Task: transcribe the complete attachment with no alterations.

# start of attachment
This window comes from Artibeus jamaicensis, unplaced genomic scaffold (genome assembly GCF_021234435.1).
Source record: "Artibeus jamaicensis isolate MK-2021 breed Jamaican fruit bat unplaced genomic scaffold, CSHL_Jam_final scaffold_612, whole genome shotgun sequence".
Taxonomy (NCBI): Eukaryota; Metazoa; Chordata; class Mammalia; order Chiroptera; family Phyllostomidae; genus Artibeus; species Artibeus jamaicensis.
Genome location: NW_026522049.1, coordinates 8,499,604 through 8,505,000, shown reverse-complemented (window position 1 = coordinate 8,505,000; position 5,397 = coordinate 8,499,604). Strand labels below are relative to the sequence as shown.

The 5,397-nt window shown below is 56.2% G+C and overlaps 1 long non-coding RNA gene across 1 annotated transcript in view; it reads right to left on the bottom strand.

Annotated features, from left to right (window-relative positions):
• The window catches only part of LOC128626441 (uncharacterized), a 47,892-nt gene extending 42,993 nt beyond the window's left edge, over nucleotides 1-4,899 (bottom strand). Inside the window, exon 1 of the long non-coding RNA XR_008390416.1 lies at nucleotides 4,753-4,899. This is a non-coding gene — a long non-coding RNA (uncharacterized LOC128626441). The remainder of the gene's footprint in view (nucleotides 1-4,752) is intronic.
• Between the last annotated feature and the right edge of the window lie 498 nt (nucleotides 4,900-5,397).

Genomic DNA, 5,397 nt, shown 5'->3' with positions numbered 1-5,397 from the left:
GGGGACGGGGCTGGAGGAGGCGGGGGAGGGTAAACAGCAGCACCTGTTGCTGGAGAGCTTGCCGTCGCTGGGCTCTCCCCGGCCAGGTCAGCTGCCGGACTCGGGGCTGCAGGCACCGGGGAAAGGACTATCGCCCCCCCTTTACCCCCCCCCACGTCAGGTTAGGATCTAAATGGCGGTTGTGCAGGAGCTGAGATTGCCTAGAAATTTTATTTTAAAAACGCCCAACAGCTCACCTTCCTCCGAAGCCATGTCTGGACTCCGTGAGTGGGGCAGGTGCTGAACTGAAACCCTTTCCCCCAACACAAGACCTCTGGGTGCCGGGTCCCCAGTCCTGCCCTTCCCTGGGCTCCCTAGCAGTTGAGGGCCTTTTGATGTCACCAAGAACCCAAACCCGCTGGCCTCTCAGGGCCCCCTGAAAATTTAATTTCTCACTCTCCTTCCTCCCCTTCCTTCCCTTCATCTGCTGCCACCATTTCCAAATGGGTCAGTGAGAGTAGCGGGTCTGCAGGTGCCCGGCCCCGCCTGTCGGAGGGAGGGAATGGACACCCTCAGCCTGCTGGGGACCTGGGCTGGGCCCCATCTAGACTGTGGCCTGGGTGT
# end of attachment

This window comes from Artibeus jamaicensis, unplaced genomic scaffold (genome assembly GCF_021234435.1).
Source record: "Artibeus jamaicensis isolate MK-2021 breed Jamaican fruit bat unplaced genomic scaffold, CSHL_Jam_final scaffold_612, whole genome shotgun sequence".
Taxonomy (NCBI): Eukaryota; Metazoa; Chordata; class Mammalia; order Chiroptera; family Phyllostomidae; genus Artibeus; species Artibeus jamaicensis.
Genome location: NW_026522049.1, coordinates 8,499,604 through 8,505,000, shown reverse-complemented (window position 1 = coordinate 8,505,000; position 5,397 = coordinate 8,499,604). Strand labels below are relative to the sequence as shown.

The 5,397-nt window shown below is 56.2% G+C and overlaps 1 long non-coding RNA gene across 1 annotated transcript in view; it reads right to left on the bottom strand.

Annotated features, from left to right (window-relative positions):
• The window catches only part of LOC128626441 (uncharacterized), a 47,892-nt gene extending 42,993 nt beyond the window's left edge, over nucleotides 1-4,899 (bottom strand). Inside the window, exon 1 of the long non-coding RNA XR_008390416.1 lies at nucleotides 4,753-4,899. This is a non-coding gene — a long non-coding RNA (uncharacterized LOC128626441). The remainder of the gene's footprint in view (nucleotides 1-4,752) is intronic.
• Between the last annotated feature and the right edge of the window lie 498 nt (nucleotides 4,900-5,397).

Genomic DNA, 5,397 nt, shown 5'->3' with positions numbered 1-5,397 from the left:
GGGGACGGGGCTGGAGGAGGCGGGGGAGGGTAAACAGCAGCACCTGTTGCTGGAGAGCTTGCCGTCGCTGGGCTCTCCCCGGCCAGGTCAGCTGCCGGACTCGGGGCTGCAGGCACCGGGGAAAGGACTATCGCCCCCCCTTTACCCCCCCCCACGTCAGGTTAGGATCTAAATGGCGGTTGTGCAGGAGCTGAGATTGCCTAGAAATTTTATTTTAAAAACGCCCAACAGCTCACCTTCCTCCGAAGCCATGTCTGGACTCCGTGAGTGGGGCAGGTGCTGAACTGAAACCCTTTCCCCCAACACAAGACCTCTGGGTGCCGGGTCCCCAGTCCTGCCCTTCCCTGGGCTCCCTAGCAGTTGAGGGCCTTTTGATGTCACCAAGAACCCAAACCCGCTGGCCTCTCAGGGCCCCCTGAAAATTTAATTTCTCACTCTCCTTCCTCCCCTTCCTTCCCTTCATCTGCTGCCACCATTTCCAAATGGGTCAGTGAGAGTAGCGGGTCTGCAGGTGCCCGGCCCCGCCTGTCGGAGGGAGGGAATGGACACCCTCAGCCTGCTGGGGACCTGGGCTGGGCCCCATCTAGACTGTGGCCTGGGTGT